I’ve been married for 17 years, I let my spouse take over finances for a 2 year period and found out end of last year that we were completely overextended (even though income is good), and more importantly have mutliple late payments on probably every account/credit card we had.
Some in his name, some in both our names. I took control of finances back in January. I closed out every credit card we had open. I got my $11,000 bonus and used it to pay off some smaller cards. I made my husband take out $23,000 from his 401K and we paid off the remaining debt with the exception of a $20,000 “loan” from capital one and a $13,000 balance on a bank of america credit card. (this is AFTER we paid off the rest of the cards).
Thankfully our mortgage is very reasonable. So now, day to day living is pretty good, paying bills timely, no phone calls from creditors – however we have absolutely no backup. We tried to get add’l money on our home equity loan – but were turned down due to “too many delinquent accounts” on our credit history. If something were to happen where we suddenly needed cash – I don’t know what we would do. We have about 9K still left in savings. (we both have good life insurance policies).
Based on the above, should I try and get a credit card in my name only? Would switching banks and developing a new relationship help? I’m a little panicky about this situation.
Don’t miss our free Get Out of Debt – “How To” Guide Series on a number of topics, for loads of practical advice, tips, and help to beat back debt. – Click Here
The situation is unfortunate, but it does happen. Goodness, look at all the valuable lessons you learned from this. I always say there is no sense wasting a perfectly good mistake, so taking something away from it is good.
For whatever reason, your husband sucks at managing the money. I suspect that in your relationship he is the spender and you are the saver. Opposites seem to attract in relationships on one person is typically the spender.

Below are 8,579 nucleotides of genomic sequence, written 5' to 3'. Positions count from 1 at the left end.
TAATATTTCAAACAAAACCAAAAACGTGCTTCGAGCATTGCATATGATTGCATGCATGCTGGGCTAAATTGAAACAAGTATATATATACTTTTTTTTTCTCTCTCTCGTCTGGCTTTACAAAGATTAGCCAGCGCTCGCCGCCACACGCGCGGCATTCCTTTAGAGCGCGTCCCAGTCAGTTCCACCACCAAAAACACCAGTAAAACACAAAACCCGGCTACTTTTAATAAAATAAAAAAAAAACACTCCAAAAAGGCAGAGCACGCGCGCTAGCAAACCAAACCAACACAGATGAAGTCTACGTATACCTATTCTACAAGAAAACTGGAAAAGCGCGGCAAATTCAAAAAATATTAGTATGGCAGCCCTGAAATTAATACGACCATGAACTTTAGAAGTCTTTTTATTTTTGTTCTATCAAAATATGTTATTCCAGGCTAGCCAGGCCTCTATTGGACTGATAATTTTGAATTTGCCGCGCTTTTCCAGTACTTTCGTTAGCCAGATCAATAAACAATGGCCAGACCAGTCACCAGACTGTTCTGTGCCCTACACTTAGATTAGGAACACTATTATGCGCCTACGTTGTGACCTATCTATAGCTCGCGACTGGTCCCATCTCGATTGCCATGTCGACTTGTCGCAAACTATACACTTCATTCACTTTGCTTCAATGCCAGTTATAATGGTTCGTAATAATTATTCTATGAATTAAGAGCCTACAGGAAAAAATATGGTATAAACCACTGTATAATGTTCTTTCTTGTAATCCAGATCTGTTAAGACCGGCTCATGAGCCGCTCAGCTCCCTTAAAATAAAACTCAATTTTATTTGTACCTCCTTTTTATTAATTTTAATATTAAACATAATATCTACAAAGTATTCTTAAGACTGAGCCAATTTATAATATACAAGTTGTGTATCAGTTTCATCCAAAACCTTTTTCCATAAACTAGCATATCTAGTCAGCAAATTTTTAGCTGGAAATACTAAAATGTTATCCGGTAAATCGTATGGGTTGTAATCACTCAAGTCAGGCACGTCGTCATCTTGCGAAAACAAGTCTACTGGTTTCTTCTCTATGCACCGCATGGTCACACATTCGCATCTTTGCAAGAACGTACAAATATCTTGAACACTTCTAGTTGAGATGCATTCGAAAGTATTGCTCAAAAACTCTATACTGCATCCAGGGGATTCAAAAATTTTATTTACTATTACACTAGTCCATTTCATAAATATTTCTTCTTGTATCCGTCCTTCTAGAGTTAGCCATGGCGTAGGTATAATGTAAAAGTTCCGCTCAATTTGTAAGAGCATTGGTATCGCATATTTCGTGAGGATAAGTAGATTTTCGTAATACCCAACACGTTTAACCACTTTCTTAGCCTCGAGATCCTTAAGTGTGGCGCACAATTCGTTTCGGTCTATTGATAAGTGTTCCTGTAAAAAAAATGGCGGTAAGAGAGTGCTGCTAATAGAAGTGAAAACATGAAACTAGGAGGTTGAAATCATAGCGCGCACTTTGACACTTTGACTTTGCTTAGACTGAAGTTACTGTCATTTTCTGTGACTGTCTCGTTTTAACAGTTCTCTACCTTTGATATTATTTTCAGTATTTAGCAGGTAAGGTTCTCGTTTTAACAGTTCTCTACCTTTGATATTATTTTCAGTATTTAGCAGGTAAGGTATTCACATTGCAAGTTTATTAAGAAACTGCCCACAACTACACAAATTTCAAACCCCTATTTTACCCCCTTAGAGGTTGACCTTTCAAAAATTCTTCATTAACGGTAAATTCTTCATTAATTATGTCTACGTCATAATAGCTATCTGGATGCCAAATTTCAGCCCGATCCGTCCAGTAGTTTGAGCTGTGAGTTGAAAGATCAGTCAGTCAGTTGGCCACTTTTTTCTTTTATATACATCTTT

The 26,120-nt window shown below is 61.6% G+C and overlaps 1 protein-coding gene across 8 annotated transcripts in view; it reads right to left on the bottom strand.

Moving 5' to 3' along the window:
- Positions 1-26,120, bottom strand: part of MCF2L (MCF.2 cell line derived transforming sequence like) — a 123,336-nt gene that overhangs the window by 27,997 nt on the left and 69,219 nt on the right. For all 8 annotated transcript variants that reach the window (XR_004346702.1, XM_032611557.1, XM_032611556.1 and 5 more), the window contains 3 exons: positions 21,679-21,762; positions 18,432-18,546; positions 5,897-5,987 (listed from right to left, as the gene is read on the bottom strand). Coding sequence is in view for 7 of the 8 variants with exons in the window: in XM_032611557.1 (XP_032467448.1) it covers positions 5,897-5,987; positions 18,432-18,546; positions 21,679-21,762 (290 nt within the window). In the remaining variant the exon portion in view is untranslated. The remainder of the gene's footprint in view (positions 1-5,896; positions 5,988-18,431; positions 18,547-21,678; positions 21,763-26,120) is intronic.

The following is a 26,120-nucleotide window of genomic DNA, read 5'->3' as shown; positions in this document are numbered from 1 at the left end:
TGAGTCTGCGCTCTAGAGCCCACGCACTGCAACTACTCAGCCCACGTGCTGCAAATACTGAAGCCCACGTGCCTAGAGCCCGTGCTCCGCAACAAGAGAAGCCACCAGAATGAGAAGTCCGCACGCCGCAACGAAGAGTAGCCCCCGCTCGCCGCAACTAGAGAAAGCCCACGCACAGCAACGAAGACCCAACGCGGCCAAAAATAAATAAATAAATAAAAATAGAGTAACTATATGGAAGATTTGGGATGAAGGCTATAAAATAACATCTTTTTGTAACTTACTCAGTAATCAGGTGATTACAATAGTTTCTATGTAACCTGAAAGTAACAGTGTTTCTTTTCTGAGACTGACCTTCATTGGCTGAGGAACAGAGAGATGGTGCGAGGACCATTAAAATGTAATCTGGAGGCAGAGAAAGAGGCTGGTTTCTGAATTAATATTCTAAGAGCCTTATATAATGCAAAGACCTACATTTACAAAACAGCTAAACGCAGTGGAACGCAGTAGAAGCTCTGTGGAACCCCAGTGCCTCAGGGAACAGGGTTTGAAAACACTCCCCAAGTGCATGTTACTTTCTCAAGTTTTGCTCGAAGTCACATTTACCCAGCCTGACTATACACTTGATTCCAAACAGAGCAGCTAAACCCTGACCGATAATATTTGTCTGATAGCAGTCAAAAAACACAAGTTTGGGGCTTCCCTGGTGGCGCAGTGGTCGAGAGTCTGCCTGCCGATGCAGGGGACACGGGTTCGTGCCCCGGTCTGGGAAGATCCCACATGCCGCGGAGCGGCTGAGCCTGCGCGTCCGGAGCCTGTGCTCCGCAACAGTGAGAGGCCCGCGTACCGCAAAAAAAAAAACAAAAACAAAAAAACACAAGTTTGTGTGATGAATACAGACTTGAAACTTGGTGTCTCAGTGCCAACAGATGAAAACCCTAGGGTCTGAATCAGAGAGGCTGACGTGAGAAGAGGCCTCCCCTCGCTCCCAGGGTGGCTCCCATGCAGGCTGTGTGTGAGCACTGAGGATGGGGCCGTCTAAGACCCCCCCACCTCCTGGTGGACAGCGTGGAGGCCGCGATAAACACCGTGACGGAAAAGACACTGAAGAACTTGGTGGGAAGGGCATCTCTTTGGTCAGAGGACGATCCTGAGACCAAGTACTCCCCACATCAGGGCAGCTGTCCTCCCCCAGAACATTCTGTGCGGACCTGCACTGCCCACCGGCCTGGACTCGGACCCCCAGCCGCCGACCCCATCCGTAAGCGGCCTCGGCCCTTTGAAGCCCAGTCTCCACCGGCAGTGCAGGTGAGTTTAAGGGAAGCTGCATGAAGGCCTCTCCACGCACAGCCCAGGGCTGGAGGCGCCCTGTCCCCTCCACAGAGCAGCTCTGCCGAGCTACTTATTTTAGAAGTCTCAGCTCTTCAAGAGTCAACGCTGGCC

Your husband may be someone who just does not think about money the same way say an accountant would. But then again I’ve had plenty of accountant clients over the years.
If you do decide to give him a second chance on letting him manage the finances again, may I humbly suggest that it be a cooperative effort. You might even want to consider getting a copy of your consolidated credit report once a year and sit down together and review it.
Since you closed all your old accounts, and I wish you had not done that, you will only be able to bring your credit score back up will be to get a new credit card or installment loan. Otherwise your credit history ends with the reporting of negative information about you. Applying for a couple of cards in your name alone would help you to do this.
And while it feels like you are living on the edge with only $9,000 in savings, you have a lot more than most people do.
What I’d suggest that you do is open the two new cards, use them, pay them off as you go, and get back to stashing some additional cash in a savings account each month.
Oh yes, switching banks won’t help. Your credit score follows you everywhere you go.I Am Panicked About Our Situation. Help! - Deb by Steve Rhode